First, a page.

3)Being reticent to require that students must use familiar (to the instructor) sources may tempt students to cite irresponsibly or not at all.
4)An assignment incorporated into the classroom discussion and assessment over the course of a semester encourages students to work on the assignment over time.
5)Check in with the instructor sessions should be embedded into the assignment. This encourages mastery of the subject and competency in the student.
6)Finally, having students turn in a copy of their cited material along with their written assignment, encourages them to be responsible with their citing.

It is up to us to make teaching our students the importance of not plagiarizing a priority. Think about how you are breaking down your assignments and how you can ensure that the students will be using their own thoughts in their projects. If we as a school feel as though we need more support in teaching the students the importance of checking their work for plagiarism, there is a new Web-based software called Turnitin that can detect suspected plagiarism in student papers. Students submit an electronic form of their work through the software, which then checks for textual match with material in its data base and creates an Originality Report. Students can view their own submissions and originality reports but not the reports of others before they turn in their papers to be assured they have not plagiarized anything. It is a great way for student to check their own work, be accountable, and realize how serious plagiarism is. We can discuss in our next staff meeting if this is a program we would like to purchase for the school.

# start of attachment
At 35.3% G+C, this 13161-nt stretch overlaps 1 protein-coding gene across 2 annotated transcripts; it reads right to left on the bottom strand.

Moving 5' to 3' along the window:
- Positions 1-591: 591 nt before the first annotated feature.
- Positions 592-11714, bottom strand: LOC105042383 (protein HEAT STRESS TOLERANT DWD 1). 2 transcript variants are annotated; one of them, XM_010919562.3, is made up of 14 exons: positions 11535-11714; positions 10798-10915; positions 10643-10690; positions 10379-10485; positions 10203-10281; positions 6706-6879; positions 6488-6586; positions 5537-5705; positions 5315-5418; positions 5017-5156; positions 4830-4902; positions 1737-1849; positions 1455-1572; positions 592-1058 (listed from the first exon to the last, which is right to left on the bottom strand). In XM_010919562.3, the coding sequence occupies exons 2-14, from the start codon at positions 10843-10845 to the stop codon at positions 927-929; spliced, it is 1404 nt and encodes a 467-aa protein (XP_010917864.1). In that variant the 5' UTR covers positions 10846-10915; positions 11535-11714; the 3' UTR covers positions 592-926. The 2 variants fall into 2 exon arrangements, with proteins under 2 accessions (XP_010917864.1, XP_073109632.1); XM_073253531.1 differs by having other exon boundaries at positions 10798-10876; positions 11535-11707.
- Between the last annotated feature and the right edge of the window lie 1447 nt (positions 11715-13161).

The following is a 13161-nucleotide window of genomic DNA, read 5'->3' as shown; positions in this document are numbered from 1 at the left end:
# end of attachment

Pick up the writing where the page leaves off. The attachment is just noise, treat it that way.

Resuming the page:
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Copyright Laws & Creative Commons

As tempting as it is for our students to plagiarize, it is just as tempted for us teachers to break copyright laws. How often have we had a copyrighted workbook and been tempted to make a class set copy of just the pages we needed for our lesson? It happens daily, in every school. We have to remember to practice what we preach though. Section 107 of the U.S. Copyright Act are constantly being examined in court rulings. To determine whether you are within fair use, the law calls for a balanced application of these four factors:

1) The purpose and charter of the use, including whether such use is of a commercial nature or is for nonprofit educational purposes;

2) The nature of the copyrighter work;

3) The amount and substantiality of the portion used in relation to the copyrighter work as a whole; and

4) The effect of the use upon the potential marked for or value of the copyrighted work.

Remember that it is a balance of the four factors. You cannot just read #1 and say you are free to break copyright laws because it is for educational purposes. Quantity of your copies as well as the nature of what you are trying to copy comes into play also.